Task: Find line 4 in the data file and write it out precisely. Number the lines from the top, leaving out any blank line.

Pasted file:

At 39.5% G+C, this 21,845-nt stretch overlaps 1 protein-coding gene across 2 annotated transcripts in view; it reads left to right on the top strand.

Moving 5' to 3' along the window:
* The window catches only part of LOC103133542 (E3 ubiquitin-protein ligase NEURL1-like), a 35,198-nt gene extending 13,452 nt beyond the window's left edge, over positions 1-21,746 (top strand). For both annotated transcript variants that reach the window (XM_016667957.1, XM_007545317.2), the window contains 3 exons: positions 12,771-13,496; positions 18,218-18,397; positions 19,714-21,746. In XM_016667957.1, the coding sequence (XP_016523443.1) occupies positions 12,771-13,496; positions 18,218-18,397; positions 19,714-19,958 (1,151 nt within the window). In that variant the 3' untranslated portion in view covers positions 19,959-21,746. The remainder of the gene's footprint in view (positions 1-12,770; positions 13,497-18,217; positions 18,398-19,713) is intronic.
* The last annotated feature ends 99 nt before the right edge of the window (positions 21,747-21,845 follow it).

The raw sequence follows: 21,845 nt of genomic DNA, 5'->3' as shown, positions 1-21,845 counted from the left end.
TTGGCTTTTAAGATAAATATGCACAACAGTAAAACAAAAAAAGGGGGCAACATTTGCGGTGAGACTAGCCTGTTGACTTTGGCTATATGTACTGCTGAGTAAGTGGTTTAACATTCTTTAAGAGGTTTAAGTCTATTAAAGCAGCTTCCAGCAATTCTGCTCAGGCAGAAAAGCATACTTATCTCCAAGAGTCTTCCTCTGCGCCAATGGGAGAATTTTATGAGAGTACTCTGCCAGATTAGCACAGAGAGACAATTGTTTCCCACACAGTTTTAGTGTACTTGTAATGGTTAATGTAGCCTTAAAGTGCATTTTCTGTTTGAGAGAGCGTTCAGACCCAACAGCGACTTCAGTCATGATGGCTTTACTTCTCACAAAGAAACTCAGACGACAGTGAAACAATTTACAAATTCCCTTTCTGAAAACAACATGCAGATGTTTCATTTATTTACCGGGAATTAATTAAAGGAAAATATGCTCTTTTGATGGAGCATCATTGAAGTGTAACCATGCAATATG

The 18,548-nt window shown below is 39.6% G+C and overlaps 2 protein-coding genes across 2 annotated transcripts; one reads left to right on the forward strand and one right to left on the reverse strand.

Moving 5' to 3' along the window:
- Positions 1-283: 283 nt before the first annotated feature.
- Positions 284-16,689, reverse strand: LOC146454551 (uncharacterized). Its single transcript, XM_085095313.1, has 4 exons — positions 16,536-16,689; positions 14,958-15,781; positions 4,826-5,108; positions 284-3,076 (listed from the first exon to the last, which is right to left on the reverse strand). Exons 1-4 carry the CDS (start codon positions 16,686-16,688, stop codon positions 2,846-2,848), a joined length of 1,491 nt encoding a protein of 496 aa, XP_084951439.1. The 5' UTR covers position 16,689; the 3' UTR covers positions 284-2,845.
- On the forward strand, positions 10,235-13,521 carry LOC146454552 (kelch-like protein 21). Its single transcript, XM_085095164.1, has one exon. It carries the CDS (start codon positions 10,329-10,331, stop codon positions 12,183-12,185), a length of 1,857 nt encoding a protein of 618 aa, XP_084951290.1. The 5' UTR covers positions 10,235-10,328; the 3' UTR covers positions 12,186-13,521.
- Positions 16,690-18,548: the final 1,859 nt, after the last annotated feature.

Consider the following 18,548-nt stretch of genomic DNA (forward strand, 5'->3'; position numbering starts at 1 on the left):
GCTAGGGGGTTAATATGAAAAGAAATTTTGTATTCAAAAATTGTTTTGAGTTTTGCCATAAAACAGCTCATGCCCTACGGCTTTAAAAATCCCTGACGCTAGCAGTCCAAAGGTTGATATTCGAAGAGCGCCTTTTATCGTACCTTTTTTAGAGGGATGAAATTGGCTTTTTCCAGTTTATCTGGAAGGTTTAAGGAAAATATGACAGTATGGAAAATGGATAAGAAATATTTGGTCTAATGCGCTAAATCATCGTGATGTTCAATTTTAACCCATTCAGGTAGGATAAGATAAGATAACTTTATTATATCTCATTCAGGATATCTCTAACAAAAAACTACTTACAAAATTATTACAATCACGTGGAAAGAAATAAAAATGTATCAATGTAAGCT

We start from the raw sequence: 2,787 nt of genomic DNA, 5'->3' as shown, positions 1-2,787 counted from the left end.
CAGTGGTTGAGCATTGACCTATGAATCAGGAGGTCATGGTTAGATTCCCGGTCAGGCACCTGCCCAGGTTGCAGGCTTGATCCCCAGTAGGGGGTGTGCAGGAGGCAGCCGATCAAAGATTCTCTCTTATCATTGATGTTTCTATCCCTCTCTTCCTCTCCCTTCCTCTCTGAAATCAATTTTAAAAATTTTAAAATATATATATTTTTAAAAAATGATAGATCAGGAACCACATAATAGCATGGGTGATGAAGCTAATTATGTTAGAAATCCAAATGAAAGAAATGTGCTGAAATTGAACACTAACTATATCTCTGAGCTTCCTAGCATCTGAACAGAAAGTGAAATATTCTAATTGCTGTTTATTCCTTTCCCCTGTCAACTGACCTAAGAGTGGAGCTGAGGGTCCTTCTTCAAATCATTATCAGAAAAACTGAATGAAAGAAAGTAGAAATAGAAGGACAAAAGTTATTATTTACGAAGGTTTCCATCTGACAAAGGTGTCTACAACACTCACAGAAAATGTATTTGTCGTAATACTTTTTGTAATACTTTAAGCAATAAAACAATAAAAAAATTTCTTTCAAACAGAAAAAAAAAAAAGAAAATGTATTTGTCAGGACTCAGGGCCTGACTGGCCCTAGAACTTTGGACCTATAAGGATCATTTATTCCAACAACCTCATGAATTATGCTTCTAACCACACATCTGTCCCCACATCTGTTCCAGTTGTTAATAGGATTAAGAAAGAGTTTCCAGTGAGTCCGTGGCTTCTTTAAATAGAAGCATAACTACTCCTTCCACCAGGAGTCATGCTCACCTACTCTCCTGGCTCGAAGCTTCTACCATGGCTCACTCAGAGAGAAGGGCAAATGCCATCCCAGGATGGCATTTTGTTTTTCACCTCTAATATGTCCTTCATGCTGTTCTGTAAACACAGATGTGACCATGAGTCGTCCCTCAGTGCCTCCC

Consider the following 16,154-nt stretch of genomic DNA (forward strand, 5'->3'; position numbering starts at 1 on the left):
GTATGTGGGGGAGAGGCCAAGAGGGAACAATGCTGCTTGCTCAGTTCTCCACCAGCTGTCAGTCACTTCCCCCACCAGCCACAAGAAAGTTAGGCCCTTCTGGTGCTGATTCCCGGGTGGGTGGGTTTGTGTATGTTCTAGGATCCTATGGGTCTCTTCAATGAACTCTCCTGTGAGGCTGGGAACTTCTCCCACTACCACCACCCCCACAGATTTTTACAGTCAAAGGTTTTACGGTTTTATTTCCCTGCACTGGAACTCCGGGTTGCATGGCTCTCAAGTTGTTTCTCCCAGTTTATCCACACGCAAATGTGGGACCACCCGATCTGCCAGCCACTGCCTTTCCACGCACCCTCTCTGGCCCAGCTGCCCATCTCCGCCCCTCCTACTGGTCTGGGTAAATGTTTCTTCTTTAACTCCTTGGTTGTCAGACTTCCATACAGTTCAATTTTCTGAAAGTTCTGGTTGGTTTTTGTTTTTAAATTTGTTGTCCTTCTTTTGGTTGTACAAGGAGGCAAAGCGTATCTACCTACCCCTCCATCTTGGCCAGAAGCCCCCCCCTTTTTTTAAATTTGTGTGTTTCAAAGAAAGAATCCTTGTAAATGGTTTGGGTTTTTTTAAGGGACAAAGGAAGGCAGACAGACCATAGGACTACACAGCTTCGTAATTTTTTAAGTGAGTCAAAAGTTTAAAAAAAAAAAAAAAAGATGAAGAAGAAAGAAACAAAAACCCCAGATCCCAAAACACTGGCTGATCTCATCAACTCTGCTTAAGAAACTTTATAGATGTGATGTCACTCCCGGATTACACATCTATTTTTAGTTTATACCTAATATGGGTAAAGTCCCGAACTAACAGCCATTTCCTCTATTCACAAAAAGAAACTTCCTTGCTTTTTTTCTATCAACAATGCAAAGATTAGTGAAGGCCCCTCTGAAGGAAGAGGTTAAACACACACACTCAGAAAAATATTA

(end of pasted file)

* The last annotated feature ends 99 nt before the right edge of the window (positions 21,747-21,845 follow it).